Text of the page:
Photo tour of Hebridean Princess – a former floating nuclear bunker and car ferry, now a luxury ship fit for a Queen

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Small splendour: Hebridean Princess docked in Mull

Built in 1964 as a floating nuclear bunker for British VIPs during the Cold War, Columba was for many years a car ferry before becoming the luxury cruise ship Hebridean Princess. It carries 50 guests in 30 cabins – and its past passengers include the Queen and other members of the British royal family. Here’s my quick photo tour from my recent voyage…

To read my World of Cruising review, and see my cabin video, please click here

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The Tiree Lounge: Have you ever seen a cruise ship with a brick fireplace?

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The logs are real but the fire is fake

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Another view of the lounge

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The well-stocked bar and whisky display – all drinks are included

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Afternoon tea selection

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The Columba restaurant

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Couples are given their own tables for two – singles are invited to dine in groups with officers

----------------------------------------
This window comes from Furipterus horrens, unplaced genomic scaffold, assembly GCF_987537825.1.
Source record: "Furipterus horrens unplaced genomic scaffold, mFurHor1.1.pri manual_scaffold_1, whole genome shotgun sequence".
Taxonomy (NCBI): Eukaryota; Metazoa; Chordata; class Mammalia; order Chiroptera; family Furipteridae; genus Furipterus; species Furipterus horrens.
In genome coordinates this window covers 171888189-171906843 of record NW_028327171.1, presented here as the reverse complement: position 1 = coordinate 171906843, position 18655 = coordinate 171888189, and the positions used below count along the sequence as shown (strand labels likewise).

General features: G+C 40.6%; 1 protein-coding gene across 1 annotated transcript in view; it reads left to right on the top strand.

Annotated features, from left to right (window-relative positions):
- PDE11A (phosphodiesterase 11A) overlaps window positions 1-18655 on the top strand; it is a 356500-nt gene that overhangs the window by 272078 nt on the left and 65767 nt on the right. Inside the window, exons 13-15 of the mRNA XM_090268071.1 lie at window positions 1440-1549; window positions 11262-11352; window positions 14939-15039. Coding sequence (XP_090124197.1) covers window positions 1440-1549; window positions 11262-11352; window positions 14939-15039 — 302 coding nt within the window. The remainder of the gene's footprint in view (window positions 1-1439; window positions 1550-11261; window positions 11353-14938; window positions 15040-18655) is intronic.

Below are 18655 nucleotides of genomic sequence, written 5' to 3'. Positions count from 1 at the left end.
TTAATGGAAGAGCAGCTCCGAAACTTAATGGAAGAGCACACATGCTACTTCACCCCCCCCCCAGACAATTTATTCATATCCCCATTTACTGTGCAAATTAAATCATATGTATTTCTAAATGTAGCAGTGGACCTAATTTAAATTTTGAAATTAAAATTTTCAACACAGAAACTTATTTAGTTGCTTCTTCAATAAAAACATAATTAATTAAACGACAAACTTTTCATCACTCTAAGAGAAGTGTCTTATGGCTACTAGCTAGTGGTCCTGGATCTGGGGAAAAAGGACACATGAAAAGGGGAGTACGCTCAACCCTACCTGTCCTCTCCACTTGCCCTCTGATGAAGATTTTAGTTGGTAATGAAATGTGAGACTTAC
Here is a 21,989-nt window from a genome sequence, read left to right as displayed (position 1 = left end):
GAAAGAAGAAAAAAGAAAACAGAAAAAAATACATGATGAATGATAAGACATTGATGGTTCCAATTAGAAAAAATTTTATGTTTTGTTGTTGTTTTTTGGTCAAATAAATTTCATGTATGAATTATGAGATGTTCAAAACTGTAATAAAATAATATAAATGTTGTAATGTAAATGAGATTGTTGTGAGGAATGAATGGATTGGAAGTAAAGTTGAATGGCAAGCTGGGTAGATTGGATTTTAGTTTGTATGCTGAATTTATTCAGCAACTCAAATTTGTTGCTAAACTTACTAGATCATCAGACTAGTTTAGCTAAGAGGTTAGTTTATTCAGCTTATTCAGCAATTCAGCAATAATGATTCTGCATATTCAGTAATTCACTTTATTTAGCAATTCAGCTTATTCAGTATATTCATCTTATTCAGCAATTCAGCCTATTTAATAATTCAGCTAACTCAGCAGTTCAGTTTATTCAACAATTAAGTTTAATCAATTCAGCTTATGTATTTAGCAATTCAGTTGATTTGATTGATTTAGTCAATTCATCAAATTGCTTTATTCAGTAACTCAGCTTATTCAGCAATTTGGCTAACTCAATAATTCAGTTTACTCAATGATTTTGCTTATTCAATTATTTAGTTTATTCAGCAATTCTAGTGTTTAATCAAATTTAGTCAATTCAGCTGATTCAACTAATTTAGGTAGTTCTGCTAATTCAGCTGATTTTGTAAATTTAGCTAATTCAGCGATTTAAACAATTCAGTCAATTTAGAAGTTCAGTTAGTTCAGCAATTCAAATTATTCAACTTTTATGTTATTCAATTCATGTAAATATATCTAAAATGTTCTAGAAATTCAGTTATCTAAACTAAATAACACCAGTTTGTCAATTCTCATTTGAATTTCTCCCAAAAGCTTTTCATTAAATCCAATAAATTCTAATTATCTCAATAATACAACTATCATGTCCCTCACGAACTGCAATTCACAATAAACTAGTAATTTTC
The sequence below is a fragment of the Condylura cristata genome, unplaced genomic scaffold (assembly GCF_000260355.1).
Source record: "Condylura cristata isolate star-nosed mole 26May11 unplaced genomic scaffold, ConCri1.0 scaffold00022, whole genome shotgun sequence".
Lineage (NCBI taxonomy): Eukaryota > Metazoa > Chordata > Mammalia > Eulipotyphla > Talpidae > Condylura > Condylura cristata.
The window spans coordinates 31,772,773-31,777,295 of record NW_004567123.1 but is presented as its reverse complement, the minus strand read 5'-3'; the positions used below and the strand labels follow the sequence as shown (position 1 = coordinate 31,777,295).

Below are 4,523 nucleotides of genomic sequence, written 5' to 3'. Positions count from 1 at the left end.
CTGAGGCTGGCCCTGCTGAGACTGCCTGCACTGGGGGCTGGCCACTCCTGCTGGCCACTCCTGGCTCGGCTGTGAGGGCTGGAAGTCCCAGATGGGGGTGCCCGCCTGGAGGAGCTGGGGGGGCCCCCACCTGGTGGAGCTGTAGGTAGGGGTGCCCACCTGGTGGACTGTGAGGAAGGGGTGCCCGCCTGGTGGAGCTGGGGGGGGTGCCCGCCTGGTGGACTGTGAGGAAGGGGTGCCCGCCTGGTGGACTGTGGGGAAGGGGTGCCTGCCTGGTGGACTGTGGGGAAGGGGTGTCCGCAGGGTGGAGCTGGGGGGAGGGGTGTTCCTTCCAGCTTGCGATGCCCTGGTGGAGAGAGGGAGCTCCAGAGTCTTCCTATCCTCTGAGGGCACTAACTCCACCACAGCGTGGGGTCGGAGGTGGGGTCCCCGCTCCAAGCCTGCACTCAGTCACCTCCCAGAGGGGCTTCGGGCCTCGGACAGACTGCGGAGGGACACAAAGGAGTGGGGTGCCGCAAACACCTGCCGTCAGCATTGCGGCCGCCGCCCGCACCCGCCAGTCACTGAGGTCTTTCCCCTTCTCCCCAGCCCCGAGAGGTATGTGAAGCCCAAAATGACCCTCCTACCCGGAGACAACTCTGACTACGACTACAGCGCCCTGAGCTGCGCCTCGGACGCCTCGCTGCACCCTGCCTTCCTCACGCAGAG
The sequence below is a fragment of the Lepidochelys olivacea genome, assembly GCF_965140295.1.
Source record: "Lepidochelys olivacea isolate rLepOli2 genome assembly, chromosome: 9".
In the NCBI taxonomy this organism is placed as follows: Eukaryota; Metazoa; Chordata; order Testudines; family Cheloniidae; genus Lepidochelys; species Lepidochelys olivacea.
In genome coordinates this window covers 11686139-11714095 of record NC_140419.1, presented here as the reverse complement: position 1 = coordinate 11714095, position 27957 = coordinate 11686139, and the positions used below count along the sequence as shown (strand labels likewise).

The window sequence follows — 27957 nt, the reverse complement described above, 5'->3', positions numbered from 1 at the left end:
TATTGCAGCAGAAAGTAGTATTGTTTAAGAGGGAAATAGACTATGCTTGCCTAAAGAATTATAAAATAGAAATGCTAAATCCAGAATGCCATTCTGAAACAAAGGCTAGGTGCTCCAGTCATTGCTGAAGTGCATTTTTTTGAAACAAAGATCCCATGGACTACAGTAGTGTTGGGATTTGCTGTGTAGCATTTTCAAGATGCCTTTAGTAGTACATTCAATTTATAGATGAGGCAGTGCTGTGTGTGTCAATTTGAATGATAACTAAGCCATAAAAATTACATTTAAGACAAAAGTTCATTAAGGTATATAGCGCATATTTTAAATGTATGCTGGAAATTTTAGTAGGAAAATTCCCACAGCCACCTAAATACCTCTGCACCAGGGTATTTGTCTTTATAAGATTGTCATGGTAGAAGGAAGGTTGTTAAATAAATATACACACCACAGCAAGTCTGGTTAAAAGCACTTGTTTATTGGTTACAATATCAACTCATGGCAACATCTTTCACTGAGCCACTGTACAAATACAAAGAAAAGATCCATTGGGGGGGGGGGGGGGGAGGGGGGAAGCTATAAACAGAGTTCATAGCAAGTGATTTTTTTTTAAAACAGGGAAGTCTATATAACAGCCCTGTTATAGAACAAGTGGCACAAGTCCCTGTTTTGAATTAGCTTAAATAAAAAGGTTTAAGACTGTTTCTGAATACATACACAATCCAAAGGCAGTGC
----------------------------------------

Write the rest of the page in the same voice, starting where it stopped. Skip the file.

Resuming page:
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The central table laid for a buffet breakfast – cooked items are available to order

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The library

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Another view of the library

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By royal appointment: The crest given after the Queen sailed on Hebridean Princess, displayed in another seating area

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Cosy: Original teak flooring displayed in another alcove

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Sunlit: The seating area at the stern of the ship

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Top deck: More chairs and loungers

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Another view of the top deck

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On the bridge: As well as new technology there is a ship’s wheel and engine order telegraph

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Control centre: In the engine room

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Classic engineering: One of the Manchester-made engines

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Souvenirs: The onboard shop

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All aboard: Instead of using electronic cards, passengers take brass plates bearing the name of their cabin to show if they are going off the ship, and replace them when they return.

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